The claims for unemployment benefits officially fell by 18,000 in the last week. However, the new seasonal adjustments now mean that they are, in reality, higher than what was originally estimated. On Thursday, the Labor Department reported that the official number of jobless claims was 228,000, higher than the original estimate of 200,000. And it was above the last week’s original 198,000 estimates.
Claims hovered near about 200,000 mark in recent weeks. It is a level considered a signal of a healthy job market. This is so even as large companies like Amazon, Microsoft, and others have announced layoffs.
This report came one day before the government released the March job survey. It came with expectations for a gain of around 240,000 job opportunities.
This Tuesday, data pointed out that job openings had fallen by about 700,000 at the end of February to 9.9 million. And the March month’s reading was the lowest since the year 2021.
The Fed is watching the labor market for signals that it is softening. Also, reduced worker demand may ease pressure on wages, a key factor in inflation.
ADP (a private payroll firm) said on Wednesday that 145,000 job opportunities were created last month. ADP said the annual wage growth slipped from 7.2 percent in February to 6.9 percent in March.
A research economist at Abrdn (a Scottish investment company), Abigail Watt, wrote that Friday’s labor market report is crucial for markets. This is when investors try to understand how the Fed shall weigh up the conflicting forces it is facing at the present moment. She further wrote that Jobs’ growth has been hotter than expected this year. Any upside-changing surprises shall add to the difficulty faced by the Federal Reserves.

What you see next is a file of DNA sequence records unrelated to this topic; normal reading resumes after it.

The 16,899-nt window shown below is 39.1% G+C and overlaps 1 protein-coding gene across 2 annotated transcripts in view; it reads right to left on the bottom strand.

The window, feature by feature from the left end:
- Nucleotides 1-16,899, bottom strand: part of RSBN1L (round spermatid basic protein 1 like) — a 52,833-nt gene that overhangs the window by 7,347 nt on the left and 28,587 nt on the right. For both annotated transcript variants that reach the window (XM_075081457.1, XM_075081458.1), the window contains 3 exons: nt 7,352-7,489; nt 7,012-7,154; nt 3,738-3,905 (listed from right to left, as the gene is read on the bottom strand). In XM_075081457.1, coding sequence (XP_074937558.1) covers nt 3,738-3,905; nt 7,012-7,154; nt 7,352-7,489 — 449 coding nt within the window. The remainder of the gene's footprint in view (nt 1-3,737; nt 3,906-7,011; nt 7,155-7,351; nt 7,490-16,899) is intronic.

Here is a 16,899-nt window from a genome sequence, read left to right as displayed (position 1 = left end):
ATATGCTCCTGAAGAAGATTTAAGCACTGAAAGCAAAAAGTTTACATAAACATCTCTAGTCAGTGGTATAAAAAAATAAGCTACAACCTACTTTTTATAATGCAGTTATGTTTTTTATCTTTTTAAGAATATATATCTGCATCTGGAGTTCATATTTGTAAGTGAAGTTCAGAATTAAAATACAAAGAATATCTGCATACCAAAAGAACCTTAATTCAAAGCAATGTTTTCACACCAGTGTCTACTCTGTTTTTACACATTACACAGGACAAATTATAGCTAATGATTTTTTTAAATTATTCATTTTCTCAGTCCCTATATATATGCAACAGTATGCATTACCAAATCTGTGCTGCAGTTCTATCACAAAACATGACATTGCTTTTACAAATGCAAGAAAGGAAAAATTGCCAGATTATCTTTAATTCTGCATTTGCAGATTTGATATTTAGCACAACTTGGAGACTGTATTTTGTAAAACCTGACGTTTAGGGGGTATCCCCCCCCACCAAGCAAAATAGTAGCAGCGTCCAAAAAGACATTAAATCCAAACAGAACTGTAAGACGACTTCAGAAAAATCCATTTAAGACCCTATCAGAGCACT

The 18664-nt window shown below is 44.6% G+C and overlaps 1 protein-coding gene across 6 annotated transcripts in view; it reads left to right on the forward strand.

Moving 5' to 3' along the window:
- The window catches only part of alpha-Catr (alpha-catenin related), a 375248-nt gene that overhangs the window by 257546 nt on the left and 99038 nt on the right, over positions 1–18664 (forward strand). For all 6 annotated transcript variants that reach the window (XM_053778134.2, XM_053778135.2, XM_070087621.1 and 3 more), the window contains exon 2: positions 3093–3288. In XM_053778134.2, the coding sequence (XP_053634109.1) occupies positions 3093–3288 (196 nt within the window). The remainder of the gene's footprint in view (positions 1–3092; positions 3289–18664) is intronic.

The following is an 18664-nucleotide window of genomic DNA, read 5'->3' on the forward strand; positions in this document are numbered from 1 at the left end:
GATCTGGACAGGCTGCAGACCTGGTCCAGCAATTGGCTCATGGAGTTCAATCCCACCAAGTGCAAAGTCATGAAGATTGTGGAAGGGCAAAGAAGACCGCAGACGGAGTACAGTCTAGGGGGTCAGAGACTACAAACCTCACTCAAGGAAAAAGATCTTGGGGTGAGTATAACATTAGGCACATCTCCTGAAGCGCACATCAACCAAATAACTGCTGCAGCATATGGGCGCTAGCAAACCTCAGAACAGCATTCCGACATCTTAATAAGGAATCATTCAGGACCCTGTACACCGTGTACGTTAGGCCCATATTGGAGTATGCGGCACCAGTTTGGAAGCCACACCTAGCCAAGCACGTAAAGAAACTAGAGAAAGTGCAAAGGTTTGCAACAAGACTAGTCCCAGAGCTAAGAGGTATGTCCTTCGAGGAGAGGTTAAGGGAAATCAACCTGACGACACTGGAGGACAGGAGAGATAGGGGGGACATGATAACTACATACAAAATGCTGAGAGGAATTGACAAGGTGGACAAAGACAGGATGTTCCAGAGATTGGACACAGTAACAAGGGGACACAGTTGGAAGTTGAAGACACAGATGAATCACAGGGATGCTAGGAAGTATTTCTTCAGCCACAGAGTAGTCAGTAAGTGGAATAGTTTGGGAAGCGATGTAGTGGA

Wall Street Journal reported that filings for jobless claims were higher than expected in recent weeks. It was a signal of easing demand for labor as the labor market cooled.
The Labor Department said the jobless claims had reached about 250,000 a week in the middle of March, 50,000 higher than previously reported. The March month’s average of weekly claims was about 237,750, which is higher than the average (less than 200000). And claims declined from about 18,000 to 228,000 in the week that ended on April 1.
The changes and shifts in the labor market
The Labor Department added that the revisions have better adjusted for pandemic-connected factors and provide a better accurate picture of present levels of claims. Further, layoffs have hit finance, technology, and other industries and sectors recently, but claims figures have not reflected those developments.
The chief U.S. economist at Santander, Stephen Stanley, urged people to take caution in interpreting the new claims figures. Still, he also said that the revisions suggested layoff announcements are starting to appear. Goldman Sachs has also cautioned against reading much into the changes.
The number of people seeking ongoing unemployment benefits has increased by about 6,000 from the last week’s revised level to 1.8 million in the week ending on March 25. And it was the highest level for continuing claims since December 2021.
On Friday, the Labor Department shall release the March employment report. That shall offer a broader picture of the condition of the jobs market. Further, the job gains and the unemployment rate shall show how the labor market has fared as the economy of the U.S.A. hit an unusually rough patch.